Everywhere I turn, I hear about accountable care organizations, especially during provider-focused forums. Nearly everyone is excited about their ACO (and medical home) initiatives, but I’ve also met with quite a few skeptics who believe that the concept is nothing new and has been tried many times—and failed--in various forms. Interesting!

To be honest, I haven’t delved deeply into the complexities of the initiatives (but am doing a lot of research to come to grips with it) hence my blog today will be more of an invitation for comments rather than an opinionated monologue.

Based on all the discussions I’ve heard, I think I can break down the concept into three major components. Might be too simplistic a representation, but I guess that’s the limit of my current knowledge of the topic:

  • A network of care providers that can cover almost all aspects of care dissemination
  • A collaborative model for exchange of clinical data
  • Performance-based reimbursements

So, let’s assume that my categorization is correct and let’s then analyze each of these three points separately.
Network of Care Providers:  Since the advent of HMOs, we always had had a collection of care providers that we called an in-plan network, so assembling a set of care providers working together to resolve patients’ disease conditions is not a new concept. But a collection of people working toward a common end goal but maintaining potentially divergent self-interest is not exactly the same as a collection of people whose self-interests are intricately tied together.

The ACOs goes much farther than HMO networks because everybody has to work together to get the desired reimbursements. Not to mention the fact that there is a central coordinator who carries the burden of care planning rather than the poor patient who is already struggling with the disease condition. The performance-based incentives rather than the fee-for- service model helps too.

Exchange of clinical data: This is where the critics talk about having already tried the EHRs/PHRs/HIEs and them not working so successfully at all. To be honest this is one point where I believe the critics are closest to having a very sound argument. We know how difficult it is to set up a real good HIE platform, not only from a technological perspective but also from an operational perspective.

However, with the advent of a collective-neck-on-the-line concept, I would propose that a lot of the challenges faced by HIEs will be eliminated. If one looks carefully, one could deduce that majority of the ills associated with past implementations of HIE platforms were due to resistance to data sharing rather than technological obstacles. Where a fee-for-service model and ‘no-impact-on-me’ attitude prevailed, resistance was understandable. But now with the shared compensation and metrics based on common sharable incentives, one would think twice before asking for a redundant radiology test rather than depending upon the perfectly fine report from a test conducted a few days ago.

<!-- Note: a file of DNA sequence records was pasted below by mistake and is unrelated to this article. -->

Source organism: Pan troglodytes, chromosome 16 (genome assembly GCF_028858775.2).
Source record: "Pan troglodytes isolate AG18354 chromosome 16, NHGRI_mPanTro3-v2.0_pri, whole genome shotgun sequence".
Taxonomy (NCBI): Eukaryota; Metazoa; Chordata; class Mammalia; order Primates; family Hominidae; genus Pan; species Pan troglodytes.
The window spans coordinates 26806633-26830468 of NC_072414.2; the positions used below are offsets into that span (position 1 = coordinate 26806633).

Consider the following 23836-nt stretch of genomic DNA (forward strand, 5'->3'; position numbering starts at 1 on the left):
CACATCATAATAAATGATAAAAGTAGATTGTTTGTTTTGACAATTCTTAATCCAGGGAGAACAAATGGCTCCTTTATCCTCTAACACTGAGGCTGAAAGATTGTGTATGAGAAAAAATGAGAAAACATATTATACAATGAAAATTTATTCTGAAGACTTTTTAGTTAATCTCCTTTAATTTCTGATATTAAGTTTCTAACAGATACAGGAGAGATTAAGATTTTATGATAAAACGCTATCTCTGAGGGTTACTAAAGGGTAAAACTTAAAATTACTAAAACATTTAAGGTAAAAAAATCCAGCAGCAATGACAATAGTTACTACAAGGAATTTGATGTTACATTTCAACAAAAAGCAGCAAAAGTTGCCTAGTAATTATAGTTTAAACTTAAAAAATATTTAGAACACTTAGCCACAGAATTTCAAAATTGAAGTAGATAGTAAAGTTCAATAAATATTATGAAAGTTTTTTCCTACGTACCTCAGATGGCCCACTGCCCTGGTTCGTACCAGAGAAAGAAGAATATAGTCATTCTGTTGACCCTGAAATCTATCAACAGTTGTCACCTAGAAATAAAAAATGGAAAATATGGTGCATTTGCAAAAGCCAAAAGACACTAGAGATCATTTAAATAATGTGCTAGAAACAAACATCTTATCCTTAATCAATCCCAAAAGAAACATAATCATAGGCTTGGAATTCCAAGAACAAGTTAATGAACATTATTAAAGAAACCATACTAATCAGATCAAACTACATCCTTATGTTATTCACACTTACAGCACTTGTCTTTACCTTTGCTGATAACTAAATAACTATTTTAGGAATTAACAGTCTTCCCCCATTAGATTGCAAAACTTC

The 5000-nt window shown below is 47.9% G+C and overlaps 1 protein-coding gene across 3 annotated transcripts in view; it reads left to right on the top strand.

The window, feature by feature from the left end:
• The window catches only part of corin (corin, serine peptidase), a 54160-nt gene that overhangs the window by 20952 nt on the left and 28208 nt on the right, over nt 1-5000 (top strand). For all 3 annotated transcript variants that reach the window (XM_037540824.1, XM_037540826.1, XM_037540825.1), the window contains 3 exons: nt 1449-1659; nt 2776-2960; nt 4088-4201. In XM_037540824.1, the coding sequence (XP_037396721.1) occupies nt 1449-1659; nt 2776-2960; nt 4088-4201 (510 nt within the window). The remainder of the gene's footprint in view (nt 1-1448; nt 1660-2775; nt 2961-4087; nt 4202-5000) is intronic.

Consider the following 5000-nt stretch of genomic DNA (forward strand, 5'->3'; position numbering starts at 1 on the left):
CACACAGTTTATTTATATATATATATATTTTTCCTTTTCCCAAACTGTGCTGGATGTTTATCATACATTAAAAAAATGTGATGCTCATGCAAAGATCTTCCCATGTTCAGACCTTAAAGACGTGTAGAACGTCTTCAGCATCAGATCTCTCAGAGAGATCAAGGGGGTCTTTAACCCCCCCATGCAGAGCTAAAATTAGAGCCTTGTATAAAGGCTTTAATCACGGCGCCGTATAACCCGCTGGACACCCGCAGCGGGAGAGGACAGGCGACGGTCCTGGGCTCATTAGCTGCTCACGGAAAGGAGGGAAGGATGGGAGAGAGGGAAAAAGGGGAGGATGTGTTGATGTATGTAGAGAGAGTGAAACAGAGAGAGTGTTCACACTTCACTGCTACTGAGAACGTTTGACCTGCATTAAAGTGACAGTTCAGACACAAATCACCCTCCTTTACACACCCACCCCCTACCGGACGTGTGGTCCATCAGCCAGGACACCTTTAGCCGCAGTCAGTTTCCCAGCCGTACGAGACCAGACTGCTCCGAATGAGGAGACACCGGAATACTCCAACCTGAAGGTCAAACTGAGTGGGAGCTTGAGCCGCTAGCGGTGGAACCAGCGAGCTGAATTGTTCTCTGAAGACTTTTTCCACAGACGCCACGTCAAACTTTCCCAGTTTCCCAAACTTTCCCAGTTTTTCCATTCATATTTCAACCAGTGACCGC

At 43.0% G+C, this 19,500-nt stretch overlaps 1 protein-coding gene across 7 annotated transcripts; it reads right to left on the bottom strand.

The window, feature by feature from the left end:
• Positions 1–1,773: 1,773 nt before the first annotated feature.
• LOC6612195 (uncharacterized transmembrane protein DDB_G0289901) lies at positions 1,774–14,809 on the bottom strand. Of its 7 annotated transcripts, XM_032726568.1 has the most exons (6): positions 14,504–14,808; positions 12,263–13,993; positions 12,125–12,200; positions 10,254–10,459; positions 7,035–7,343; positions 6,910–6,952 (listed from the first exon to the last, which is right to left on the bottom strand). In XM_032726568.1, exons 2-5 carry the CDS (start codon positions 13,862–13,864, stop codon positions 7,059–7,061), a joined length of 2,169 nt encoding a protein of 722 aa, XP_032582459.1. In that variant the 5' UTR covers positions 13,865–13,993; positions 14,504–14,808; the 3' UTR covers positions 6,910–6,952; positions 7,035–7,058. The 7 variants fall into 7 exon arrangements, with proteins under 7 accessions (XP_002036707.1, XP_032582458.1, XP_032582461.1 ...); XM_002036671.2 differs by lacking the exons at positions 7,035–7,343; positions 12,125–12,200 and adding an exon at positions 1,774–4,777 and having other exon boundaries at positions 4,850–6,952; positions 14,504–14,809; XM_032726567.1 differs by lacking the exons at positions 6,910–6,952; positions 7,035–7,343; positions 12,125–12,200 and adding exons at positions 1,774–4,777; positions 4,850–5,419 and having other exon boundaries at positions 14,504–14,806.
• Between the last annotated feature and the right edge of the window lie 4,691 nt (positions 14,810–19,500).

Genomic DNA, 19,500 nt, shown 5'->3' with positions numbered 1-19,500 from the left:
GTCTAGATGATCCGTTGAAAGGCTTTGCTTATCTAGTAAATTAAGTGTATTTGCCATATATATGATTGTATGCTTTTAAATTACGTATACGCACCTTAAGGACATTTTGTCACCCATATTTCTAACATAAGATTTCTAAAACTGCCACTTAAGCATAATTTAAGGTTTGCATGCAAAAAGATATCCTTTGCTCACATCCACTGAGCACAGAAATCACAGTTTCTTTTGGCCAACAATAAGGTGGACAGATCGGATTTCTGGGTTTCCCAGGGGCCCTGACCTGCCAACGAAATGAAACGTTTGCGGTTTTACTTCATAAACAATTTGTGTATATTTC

Performance-based reimbursements: Here again, I hear people snickering about all those P4P initiatives that were launched with plenty of fanfare but for the vast majority of providers turned out to be pretty damp squibs. Once again the counter to that is the collective nature of the reimbursement.  The “collective” variant is what carries the day.

A provider working in the P4P environment still had plenty of loopholes to enable them to punt the total-spend or overall quality-of-care issue to a third party. Why did ‘X’ have a re-admittance? Well, nothing to do with my care. It must have been the drugs or some allergic reaction to the radiological dye that was used, or … you get the gist. Whereas under the ACO scenario, there is no third party to begin with, so who does the blame shift to? This structure will force the provider group to invent new clinical pathways that are not only effective but are significantly cheaper. Building a cost and quality conscious attitude in the provider community: now that’s a novel concept, isn’t it?

In a nutshell, I believe that though the overall ACO concept is nothing more than a combination of three existing concepts, with a few variants thrown in to spice things up, the collective nature of the concept has the potential to bring about a sea-change in the health care industry. So, at least for now, I’m saying “Go ACO, Go!”

Rajiv Sabharwal is the chief solution architect in the Healthcare and Life Sciences unit at Infosys Technologies LTD. He can be reached at Rajiv_Sabharwal01@infosys.com.


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